Before this year is through, we’re likely to see a procession of new smartphones launching with incredibly thin screen bezels, such as LG’s G6 that was just announced at Mobile World Congress last month. Or Samsung’s Galaxy S8. Or, as rumor has it, the special anniversary edition iPhone that we’re all expecting to blow us away. Designing his idea of what that Apple phone will look like is digital artist Gabor Balogh (who previously showed us an attractive vision for what smartwatches should look like):
Gabor’s concept ties the borderless screen in with a new augmented reality (AR) system that would essentially turn the iPhone into a window unto the world around us, with handy information superimposed on top. That’s been the AR premise since as far back as apps like Layar in 2009, but it’s never properly panned out. Having said that, Apple CEO Tim Cook has gone on the record with his belief that AR will be bigger and more compelling than VR, which, taken together with Apple’s acquisitions in this field, suggests Apple is taking the technology seriously.
I’m a real fan of the synergy that’s on display in these concept images. Augmented reality has always been quite a clunky thing, with app designers struggling to figure out how to both display the useful information and keep the visuals uncluttered (i.e. the augmentations would often get in the way of the reality), but when you have a boundless screen, there’s plenty of room to set interface components out of the way.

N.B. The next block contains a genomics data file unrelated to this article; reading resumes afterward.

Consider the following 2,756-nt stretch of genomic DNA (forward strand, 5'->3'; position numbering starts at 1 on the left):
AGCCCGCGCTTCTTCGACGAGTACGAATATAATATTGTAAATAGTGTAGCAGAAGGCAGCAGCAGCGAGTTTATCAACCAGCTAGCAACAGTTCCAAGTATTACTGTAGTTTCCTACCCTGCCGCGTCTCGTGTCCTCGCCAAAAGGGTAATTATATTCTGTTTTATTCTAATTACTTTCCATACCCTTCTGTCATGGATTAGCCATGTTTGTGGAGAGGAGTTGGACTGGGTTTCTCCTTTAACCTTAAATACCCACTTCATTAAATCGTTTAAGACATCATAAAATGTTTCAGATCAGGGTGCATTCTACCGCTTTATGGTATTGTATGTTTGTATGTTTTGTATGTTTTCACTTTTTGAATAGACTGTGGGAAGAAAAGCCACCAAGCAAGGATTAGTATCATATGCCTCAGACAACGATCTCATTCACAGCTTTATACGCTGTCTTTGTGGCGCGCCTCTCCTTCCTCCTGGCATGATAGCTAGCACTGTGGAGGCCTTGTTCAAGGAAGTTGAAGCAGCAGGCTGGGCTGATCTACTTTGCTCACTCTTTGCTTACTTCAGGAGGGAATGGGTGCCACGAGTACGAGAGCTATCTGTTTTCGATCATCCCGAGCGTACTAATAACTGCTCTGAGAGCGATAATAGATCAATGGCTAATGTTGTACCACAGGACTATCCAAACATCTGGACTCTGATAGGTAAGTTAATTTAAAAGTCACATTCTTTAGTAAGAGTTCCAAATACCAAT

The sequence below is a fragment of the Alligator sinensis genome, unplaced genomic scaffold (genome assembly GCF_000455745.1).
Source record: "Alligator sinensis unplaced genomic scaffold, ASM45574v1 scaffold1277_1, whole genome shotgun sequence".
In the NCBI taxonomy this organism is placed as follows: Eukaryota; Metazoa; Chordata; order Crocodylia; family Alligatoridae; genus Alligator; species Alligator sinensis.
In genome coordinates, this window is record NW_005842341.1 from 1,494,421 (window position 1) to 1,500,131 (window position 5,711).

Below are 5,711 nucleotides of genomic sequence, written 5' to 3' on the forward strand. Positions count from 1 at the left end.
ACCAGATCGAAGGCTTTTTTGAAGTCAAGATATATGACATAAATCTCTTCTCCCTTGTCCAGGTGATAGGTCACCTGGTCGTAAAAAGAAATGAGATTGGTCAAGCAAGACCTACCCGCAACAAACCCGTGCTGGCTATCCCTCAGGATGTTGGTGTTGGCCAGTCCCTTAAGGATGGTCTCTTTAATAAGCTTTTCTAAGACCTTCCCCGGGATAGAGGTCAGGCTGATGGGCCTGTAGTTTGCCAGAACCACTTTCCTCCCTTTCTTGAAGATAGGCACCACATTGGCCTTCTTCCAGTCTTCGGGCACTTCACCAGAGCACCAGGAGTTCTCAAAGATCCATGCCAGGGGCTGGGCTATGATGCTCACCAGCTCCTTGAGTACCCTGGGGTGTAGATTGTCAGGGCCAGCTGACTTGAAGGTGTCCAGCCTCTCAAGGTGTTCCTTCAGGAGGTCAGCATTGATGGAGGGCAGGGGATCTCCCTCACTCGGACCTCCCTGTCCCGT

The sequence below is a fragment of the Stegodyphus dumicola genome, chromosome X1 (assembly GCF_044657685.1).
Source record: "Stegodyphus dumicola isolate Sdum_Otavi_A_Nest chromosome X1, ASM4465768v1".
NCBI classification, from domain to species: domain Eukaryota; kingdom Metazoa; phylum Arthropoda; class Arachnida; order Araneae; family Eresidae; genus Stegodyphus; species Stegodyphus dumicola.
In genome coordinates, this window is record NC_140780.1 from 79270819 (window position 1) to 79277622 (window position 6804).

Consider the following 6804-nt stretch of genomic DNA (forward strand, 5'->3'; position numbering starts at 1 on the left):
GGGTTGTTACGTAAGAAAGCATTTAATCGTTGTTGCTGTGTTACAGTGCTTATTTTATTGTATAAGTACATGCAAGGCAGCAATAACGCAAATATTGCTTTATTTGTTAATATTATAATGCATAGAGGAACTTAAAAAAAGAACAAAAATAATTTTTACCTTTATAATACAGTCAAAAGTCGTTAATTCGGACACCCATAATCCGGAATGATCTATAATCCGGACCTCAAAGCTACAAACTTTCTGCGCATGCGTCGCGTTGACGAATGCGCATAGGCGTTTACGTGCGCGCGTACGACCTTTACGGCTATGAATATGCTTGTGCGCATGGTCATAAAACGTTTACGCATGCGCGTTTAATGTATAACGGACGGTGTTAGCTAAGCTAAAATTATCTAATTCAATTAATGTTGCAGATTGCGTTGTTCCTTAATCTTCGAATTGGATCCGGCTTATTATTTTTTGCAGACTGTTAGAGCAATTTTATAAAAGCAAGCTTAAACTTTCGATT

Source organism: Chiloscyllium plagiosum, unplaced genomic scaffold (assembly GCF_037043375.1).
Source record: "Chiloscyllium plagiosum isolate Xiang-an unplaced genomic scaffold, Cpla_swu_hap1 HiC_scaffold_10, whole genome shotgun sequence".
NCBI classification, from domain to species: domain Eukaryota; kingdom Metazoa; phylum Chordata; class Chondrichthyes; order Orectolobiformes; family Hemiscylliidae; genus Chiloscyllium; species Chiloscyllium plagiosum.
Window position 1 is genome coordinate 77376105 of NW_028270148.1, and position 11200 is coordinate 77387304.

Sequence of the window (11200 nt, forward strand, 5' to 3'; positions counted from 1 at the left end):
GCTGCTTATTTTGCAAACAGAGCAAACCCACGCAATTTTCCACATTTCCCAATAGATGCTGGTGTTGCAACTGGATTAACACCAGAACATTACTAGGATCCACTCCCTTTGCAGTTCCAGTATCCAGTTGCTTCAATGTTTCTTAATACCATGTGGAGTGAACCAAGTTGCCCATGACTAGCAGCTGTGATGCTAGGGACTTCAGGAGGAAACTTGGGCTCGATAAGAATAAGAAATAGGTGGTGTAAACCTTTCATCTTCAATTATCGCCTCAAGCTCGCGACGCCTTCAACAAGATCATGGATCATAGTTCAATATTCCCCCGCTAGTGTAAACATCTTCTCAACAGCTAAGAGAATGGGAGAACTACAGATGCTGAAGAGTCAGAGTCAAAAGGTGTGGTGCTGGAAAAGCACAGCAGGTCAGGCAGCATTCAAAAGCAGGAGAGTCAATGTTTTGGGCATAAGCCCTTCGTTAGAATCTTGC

This being a concept, it does take some liberties with the physical constraints of our somber real world. The display, for starters, has no bottom bezel whatsoever, which looks futuristic, but would be a nightmare to handle and is probably impractical in engineering terms anyway. Then there’s the issue of battery life, which would quickly drain away if you spend all your time with the camera on and filling a significantly larger display than previous iPhone generations. And the idea of obtaining people’s heart rate, body temperature, and breaths per minute with a quick scan of your camera is simply fanciful. Cool, of course, but fanciful.
If anything, looking at this implementation and thinking about the things standing in its way makes me think that Apple’s first foray into AR would probably come on the iPad rather than the iPhone. Working with a bigger battery and screen would ease many of the constraints that currently get in the way of a phone doing good AR (and I just don’t see Gabor’s concept as particularly realistic, even if he does endear himself to me by featuring one of my photo essays in the image below). But still, the awesome thing about exploring concept images and ideas of this kind is that they provide ample food for thoughts about the future of smartphones as a whole.
All images courtesy of Gabor Balogh